Located on Île Notre-Dame, the elegant Sermons from Science pavilion at Expo 67 was built by several Canadian businessmen. The pavilion sought to illustrate "the role of man and science throughout the divine creation", approaching seldom-treated subjects with unusual techniques. Inside was a 300 seat projection room and a 65 seat lecture hall, both comfortably air-conditioned.

Thirteen films were being shown in the projection room, several of which had won prizes for their subject matter or technical originality. These films showed not only the most exciting discoveries of modern science, but also a philosophy of science in religion. Demonstrating the existence of providence and purpose in nature, the moral and spiritual lessons were presented discreetly, without denominational labels.

One hundred different scientific "sermons" were presided over by Dr. George E. Speake of the Moody Scientific Institute. Among the demonstrations, visitors could see a man turn into an electric fire-lighter, by passing a current of a million volts through his body to kindle a torch held in his hand. The purpose was not only to astound people with striking scientific magic tricks, but to highlight the bonds between Man and his Creator, revealed by science.

images: (top) personal collection (bottom) expo67.ncf.ca

Today in Expo 67 History: August 19

Monday, August 13, 2007

Expo 67 Billboards

The first time I saw one of these roadside billboards, put out by french specialty channel Historia, my eyes nearly popped out of my head!

Expo's anniversary is currently being honored with a series of billboards in the Montreal area. These striking ads feature classic Expo 67 graphics that capture the spirit of the event and its era.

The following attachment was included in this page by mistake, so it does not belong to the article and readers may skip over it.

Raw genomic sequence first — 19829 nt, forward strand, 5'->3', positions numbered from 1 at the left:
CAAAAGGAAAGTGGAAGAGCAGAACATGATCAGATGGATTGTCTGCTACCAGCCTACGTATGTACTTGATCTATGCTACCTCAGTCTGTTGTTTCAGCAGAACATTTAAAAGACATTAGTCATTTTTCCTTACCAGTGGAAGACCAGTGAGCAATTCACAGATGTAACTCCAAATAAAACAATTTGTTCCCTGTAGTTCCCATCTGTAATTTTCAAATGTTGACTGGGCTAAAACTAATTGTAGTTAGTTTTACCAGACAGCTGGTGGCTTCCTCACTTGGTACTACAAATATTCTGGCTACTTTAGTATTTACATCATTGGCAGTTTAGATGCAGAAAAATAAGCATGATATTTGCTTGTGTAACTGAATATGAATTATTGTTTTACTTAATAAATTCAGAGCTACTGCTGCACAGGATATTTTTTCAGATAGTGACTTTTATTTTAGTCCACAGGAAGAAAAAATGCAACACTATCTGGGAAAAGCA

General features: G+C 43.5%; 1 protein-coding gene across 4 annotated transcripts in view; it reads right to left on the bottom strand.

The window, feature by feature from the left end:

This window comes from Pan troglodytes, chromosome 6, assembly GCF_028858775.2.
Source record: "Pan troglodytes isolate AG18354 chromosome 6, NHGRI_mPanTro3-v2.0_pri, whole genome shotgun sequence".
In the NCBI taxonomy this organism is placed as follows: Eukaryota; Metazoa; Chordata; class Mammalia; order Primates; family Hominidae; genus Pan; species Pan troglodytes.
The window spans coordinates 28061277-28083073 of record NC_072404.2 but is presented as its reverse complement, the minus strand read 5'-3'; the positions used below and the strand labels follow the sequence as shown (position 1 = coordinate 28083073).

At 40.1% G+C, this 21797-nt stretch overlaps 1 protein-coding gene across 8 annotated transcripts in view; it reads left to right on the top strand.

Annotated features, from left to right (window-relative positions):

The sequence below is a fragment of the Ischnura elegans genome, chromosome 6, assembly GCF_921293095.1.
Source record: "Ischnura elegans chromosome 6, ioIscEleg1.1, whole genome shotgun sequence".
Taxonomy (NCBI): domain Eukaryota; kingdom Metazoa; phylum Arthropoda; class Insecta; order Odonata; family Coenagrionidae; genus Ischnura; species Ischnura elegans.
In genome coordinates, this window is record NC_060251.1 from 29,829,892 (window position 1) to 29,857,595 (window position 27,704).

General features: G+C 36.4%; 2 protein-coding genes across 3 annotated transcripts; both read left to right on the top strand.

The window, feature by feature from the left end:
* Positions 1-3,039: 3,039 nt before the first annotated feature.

How I would love to wallpaper my place with one of these!

images: author's own

Today in Expo 67 History: August 13

Sunday, August 12, 2007

Telephone Pavilion Video

This Telephone pavilion video comes from the CBC/Radio-Canada archives. About 2 minutes into it, two ultra-happy hostesses give a bilingual demonstration of exciting future phone technology, including phone banking, call waiting and a popular Expo attraction: the videophone.

image: alamedainfo.com

Today in Expo 67 History: August 12

Thursday, August 9, 2007

Diana Ross & The Supremes Remixes

I have to be honest: I'm not usually a fan of remixing the classics. The problem is that the essence and soul of the originals are usually lost.

When I stumbled upon this Japanese compilation on amazon.com, I was immediately impressed by the lineup of remixers: Fantastic Plastic Machine, and Yasuharu Konishi of Pizzicato Five, to name a few.

And the result? Outstanding. Really.

Captain Funk's version of Theme From Mahogany (Do You Know Where Your Going To?) is done as a faux live 80's Punk/New Wave performance. (Sounds weird, but it totally works.) Force of Nature's rendition of I'm Coming Out deepens the beat, while retaining the song's signature melody. Yasuharu Konishi's You Can't Hurry Love is an infectious (electronic) go-go romp! The Boss, a song which has been remixed many times over the years, sounds fresh and contemporary when remixed by GTS.

And like the album itself, the cover art of Diana Ross & the Supremes Remixes tastefully pays tribute to one of music history's greatest groups.

images: Diana Ross & the Supremes Remixes cover art

Thursday, August 2, 2007

Marmalade Clothing

I came across this while reading one of my fave blogs: The World of Kane.

Marmalade Clothing is an independent fashion label owned and operated by Toronto-based designer Magdalena Sokolowska. Originally a boutique in hip Kensington Market of Toronto, Marmalade closed its retail location in order to concentrate solely on wholesale and online orders.

The unabashed mod/retro reference totally appeals to me! I love the bold, geometric shapes, as well as the oh-so-60's color combinations!

images: www.myspace.com/marmaladeclothing